People v Jones

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People v Jones 2015 NY Slip Op 09773 Decided on December 31, 2015 Appellate Division, Fourth Department Published by New York State Law Reporting Bureau pursuant to Judiciary Law § 431. This opinion is uncorrected and subject to revision before publication in the Official Reports.

Decided on December 31, 2015 SUPREME COURT OF THE STATE OF NEW YORK Appellate Division, Fourth Judicial Department
PRESENT: SCUDDER, P.J., SMITH, CENTRA, PERADOTTO, AND CARNI, JJ.
1419 KA 09-02477

[*1]THE PEOPLE OF THE STATE OF NEW YORK, RESPONDENT,

v

MICHAEL D. JONES, DEFENDANT-APPELLANT.



CATHERINE H. JOSH, ROCHESTER, FOR DEFENDANT-APPELLANT.

SANDRA DOORLEY, DISTRICT ATTORNEY, ROCHESTER (ROBERT J. SHOEMAKER OF COUNSEL), FOR RESPONDENT.



Appeal from a judgment of the Supreme Court, Monroe County (Robert B. Wiggins, A.J.), rendered September 30, 2009. The judgment convicted defendant, upon a jury verdict, of attempted rape in the first degree, attempted criminal sexual act in the first degree and assault in the second degree.

It is hereby ORDERED that the judgment so appealed from is unanimously reversed on the law and as a matter of discretion in the interest of justice and a new trial is granted.

Memorandum: On appeal from a judgment convicting him upon a jury verdict of attempted rape in the first degree (Penal Law §§ 110.00, 130.35 [1]), attempted criminal sexual act in the first degree (§§ 110.00, 130.50 [1]) and assault in the second degree (§ 120.05 [6]), defendant contends that reversal is required based on pervasive prosecutorial misconduct on summation. We agree.

We note at the outset that, although defendant failed to preserve his contention for our review with respect to all but one alleged instance of prosecutorial misconduct (see CPL 470.05 [2]), we exercise our power to review defendant's contention with respect to the remaining instances as a matter of discretion in the interest of justice (see CPL 470.15 [6] [a]; People v Griffin, 125 AD3d 1509, 1510). On summation, the prosecutor repeatedly invoked a "safe streets" argument (see People v Tolliver, 267 AD2d 1007, 1007, lv denied 94 NY2d 908), even after Supreme Court sustained defense counsel's objection to the prosecutor's use of that argument; denigrated the defense by calling defense counsel's arguments "garbage," "smoke and mirrors," and "nonsense" intended to distract the juror's focus from the "atrocious acts" that defendant committed against the victim (see People v Morgan, 111 AD3d 1254, 1255; People v Spann, 82 AD3d 1013, 1015; People v Brown, 26 AD3d 392, 393); improperly characterized the defense as being based on a "big conspiracy" against defendant by the prosecutor and the People's witnesses (see People v Cowan, 111 AD2d 343, 345, lv denied 65 NY2d 978); and denigrated the fact that defendant had elected to invoke his constitutional right to a trial (see People v Rivera, 116 AD2d 371, 373). Perhaps most egregiously, given that "the potential danger posed to defendant when DNA evidence is presented as dispositive of guilt is by now obvious," the prosecutor engaged in misconduct when she mischaracterized and overstated the probative value of the DNA evidence in this case (People v Wright, 25 NY3d 769, 783).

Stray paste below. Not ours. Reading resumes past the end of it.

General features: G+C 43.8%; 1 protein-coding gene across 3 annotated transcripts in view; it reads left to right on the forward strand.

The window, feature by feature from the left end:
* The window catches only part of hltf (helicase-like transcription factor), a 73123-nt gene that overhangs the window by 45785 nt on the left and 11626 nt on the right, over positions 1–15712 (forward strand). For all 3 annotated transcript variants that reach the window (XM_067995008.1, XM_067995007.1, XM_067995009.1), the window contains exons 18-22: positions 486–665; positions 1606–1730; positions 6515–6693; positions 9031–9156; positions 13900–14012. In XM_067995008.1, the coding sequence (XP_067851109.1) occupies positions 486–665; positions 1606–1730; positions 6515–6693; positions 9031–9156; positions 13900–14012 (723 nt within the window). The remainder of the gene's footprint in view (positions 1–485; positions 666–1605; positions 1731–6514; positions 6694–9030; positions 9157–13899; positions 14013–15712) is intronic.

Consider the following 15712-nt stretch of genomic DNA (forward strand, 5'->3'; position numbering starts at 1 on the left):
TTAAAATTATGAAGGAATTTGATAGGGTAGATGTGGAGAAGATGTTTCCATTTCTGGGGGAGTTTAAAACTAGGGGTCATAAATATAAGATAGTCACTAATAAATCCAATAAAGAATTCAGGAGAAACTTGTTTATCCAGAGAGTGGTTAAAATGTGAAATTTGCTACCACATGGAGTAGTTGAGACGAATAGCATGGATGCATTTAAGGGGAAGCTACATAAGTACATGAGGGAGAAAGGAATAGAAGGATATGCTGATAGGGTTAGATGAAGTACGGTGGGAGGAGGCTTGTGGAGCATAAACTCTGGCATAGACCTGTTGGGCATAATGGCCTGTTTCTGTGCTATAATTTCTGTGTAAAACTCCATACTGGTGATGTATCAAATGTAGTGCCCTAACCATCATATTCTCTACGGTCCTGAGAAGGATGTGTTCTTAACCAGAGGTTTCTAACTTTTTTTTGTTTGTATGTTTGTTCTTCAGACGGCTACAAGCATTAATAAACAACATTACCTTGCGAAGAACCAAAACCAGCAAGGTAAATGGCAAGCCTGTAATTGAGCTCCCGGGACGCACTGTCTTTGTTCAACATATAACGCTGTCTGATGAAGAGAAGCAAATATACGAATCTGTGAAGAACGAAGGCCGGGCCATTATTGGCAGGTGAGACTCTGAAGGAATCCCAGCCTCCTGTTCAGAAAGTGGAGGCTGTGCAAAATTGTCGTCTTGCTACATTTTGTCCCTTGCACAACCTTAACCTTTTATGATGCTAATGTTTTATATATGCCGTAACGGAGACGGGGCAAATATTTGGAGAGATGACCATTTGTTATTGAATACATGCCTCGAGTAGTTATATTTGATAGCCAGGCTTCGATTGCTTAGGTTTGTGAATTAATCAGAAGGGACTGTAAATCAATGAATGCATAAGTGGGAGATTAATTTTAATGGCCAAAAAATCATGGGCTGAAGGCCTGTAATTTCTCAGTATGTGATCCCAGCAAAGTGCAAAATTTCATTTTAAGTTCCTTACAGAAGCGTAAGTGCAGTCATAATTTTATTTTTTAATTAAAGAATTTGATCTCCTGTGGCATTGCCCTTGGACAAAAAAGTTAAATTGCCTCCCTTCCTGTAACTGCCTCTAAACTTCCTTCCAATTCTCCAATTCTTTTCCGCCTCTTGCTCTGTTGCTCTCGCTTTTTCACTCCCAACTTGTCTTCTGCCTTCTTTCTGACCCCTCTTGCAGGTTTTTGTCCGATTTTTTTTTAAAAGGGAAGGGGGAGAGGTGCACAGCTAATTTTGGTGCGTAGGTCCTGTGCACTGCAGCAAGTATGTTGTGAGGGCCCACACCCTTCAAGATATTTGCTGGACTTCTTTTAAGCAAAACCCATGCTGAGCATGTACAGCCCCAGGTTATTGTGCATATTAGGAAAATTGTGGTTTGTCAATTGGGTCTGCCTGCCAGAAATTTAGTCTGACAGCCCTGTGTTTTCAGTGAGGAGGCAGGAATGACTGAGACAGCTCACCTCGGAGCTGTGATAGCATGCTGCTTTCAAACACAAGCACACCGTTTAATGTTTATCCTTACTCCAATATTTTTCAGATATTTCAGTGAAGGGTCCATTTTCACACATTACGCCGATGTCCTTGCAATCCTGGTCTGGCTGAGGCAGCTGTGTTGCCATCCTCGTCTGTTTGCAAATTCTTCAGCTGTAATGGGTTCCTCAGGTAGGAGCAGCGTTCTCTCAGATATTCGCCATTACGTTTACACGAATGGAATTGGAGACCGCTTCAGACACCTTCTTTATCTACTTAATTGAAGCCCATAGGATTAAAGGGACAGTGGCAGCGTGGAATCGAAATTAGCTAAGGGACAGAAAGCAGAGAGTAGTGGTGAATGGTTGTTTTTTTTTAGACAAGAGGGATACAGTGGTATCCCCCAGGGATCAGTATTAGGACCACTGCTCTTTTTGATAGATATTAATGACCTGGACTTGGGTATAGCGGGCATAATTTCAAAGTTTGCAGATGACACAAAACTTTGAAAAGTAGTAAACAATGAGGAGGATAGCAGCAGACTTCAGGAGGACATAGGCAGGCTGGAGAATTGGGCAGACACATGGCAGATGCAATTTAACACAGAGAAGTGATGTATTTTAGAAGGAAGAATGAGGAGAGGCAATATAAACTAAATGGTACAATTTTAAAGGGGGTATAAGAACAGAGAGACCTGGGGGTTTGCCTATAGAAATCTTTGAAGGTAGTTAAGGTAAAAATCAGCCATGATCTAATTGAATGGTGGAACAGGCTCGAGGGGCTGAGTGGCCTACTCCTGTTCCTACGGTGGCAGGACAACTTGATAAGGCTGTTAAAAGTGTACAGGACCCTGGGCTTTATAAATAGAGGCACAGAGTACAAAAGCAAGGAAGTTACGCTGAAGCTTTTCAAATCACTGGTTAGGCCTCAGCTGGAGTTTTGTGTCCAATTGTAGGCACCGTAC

We recognize, of course, that "[r]eversal is an ill-suited remedy for prosecutorial misconduct" (People v Galloway, 54 NY2d 396, 401). It is nevertheless mandated when the conduct of the prosecutor "has caused such substantial prejudice to the defendant that he [or she] has been denied due process of law. In measuring whether substantial prejudice has occurred, one must look at the severity and frequency of the conduct, whether the court took appropriate action to dilute the effect of that conduct, and whether review of the evidence indicates that without the conduct the same result would undoubtedly have been reached" (People v Mott, 94 AD2d 415, 419; see Griffin, 125 AD3d at 1511). In view of the substantial prejudice caused by [*2]the prosecutor's misconduct in this case, including the fact that the evidence of guilt is less than overwhelming (see Griffin, 125 AD3d at 1512), we agree with defendant that reversal is required.

In light of our determination, we do not address defendant's remaining contentions.

Entered: December 31, 2015

Frances E. Cafarell

Clerk of the Court